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How to Tell Your Career Story (Trouble Spots and All!)

How to Tell Your Career Story (Trouble Spots and All!)

December 18, 2013

One of the most important skills for your IT job search is the ability to tell a compelling story. More specifically, you need to be able to tell your career story in a compelling way. How do you do this?

Make sure you include all aspects of a successful story: a beginning, a middle, and a happy end. You may be saying, “My career story doesn’t have a happy end if I’m searching for a job.” But it does! You’re not only searching for a job; you’re also searching for future opportunities to grow personally and professionally. The happy end to your career story thus far is having optimism for your future career path. 

So what if the middle of your career story isn’t great? Maybe you had a long period of unemployment, or you were laid off by your previous employer. Telling this part of your story isn’t easy, but the key is to avoid turning yourself into the victim. Here are a few examples:

                Scenario #1: You were laid off after a change in management. You didn’t get along with your new boss, and were therefore singled out and let go. Talking negatively about this experience will likely make a potential employer conclude that you can’t handle change or you weren’t pulling your weight; and now you’re simply making excuses for why you were laid off.  What you could say instead is that you tried to adjust to the new leadership, you know you could’ve done more to make things work, but in the end the goals of the new leadership didn’t align with your career goals or personal values. Focus on what you accomplished while you worked there and what you learned from the experience.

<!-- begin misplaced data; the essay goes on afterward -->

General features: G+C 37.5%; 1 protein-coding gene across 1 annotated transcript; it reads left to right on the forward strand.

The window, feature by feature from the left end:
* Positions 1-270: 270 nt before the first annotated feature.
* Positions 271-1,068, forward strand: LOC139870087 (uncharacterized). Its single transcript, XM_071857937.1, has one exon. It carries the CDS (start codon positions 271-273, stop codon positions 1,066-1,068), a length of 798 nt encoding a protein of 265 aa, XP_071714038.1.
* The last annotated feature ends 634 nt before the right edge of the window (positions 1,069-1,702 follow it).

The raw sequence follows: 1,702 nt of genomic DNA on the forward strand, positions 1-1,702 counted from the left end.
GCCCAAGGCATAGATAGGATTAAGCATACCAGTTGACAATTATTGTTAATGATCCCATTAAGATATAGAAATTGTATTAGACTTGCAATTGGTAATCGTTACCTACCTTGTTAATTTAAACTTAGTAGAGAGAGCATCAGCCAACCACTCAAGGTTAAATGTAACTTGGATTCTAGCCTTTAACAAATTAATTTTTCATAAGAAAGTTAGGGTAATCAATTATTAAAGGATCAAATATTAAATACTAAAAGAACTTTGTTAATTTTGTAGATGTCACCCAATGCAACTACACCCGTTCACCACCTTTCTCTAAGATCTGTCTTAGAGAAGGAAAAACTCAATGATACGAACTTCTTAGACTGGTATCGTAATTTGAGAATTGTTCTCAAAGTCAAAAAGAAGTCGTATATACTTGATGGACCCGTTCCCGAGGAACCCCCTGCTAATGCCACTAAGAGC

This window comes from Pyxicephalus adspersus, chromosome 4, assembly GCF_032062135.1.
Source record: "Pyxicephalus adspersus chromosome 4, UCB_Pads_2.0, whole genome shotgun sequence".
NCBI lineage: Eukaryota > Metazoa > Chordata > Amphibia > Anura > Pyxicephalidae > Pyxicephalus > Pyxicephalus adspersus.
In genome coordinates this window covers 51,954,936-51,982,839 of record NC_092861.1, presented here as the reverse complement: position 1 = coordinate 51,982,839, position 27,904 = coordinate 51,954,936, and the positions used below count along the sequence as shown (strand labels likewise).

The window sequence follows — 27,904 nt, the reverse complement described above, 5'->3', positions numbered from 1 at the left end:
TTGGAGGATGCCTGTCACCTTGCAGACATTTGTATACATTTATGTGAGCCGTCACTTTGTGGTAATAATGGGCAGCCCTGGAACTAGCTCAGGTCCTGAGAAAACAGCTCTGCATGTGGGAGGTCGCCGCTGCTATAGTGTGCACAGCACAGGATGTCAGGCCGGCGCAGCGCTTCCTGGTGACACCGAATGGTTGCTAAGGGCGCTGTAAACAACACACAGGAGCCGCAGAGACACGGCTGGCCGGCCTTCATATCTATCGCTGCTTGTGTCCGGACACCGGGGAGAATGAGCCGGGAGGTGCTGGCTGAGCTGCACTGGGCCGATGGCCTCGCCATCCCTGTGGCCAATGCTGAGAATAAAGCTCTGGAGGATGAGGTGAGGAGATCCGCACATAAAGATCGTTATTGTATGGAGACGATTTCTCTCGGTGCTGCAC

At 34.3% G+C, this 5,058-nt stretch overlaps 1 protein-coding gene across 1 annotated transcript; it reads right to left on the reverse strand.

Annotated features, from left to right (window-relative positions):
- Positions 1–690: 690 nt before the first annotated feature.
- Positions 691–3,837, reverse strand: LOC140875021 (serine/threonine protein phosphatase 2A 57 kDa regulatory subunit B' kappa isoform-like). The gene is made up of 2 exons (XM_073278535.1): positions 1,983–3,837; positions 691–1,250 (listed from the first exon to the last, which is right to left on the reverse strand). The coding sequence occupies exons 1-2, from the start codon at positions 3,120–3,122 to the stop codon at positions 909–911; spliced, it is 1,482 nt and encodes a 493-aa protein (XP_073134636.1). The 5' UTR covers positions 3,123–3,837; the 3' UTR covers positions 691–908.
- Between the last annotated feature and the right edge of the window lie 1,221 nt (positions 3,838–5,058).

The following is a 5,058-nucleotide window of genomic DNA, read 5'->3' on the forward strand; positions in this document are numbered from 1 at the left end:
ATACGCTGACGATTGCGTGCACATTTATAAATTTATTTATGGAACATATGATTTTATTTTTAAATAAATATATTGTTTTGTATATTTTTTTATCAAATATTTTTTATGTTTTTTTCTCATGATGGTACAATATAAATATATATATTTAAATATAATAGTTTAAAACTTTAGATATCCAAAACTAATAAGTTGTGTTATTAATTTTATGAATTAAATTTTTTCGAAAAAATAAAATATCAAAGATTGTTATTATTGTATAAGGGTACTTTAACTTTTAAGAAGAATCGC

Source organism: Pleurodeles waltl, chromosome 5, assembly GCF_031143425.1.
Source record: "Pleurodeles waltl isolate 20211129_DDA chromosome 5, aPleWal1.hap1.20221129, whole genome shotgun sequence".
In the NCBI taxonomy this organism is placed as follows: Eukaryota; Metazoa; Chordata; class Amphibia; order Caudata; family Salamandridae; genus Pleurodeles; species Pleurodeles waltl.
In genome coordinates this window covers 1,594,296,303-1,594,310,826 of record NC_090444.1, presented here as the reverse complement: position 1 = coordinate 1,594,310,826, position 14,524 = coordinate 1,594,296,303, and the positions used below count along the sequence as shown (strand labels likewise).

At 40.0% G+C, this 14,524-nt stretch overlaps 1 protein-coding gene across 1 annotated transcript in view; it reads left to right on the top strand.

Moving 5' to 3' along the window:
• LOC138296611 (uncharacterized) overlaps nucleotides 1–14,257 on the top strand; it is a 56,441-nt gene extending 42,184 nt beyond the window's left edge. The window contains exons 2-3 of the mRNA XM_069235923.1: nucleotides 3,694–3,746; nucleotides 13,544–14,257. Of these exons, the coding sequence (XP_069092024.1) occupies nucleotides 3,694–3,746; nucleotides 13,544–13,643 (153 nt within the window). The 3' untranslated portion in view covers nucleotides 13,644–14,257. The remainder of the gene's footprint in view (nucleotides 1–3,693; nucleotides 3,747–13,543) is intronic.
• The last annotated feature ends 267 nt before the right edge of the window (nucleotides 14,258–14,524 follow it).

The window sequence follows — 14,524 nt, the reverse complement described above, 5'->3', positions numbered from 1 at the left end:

Scenario #2: You have a long gap in your employment history. Explaining why you were out of work for so long can be difficult. This chapter of your story should be about how you spent your time in between jobs. Did you volunteer? Or further your education? Talk about what skills you gained during this time. Personal and professional growth doesn’t only happen on the job, so you shouldn’t focus on the fact that you were unemployed.

The beginning of your career story should be brief and informative. You set the stage by touching on your education and early career, but the main focus is how it set you on your current career path.

Make it a work of non-fiction. Remember the old adage, honesty is the best policy. You should never lie about why you left a previous employer or about your skill set. If you lie on your resume or in an interview to stand out from other applicants, the truth will come out further down the road when the stakes are higher. If you’re completely honest, even about your downfalls, you’re showing a potential employer that you have a realistic perspective on your abilities and that you are enthusiastic to improve your skills.

Play to your audience. A good story teller knows his/her audience, and adjusts their story to make the biggest impact. You should practice telling your story, but avoid being over-rehearsed in an interview. Tie your story into the interviewer’s questions, and ask questions of your own, to make smooth transitions to each chapter of your career story.

Posted By: Madeline Stone


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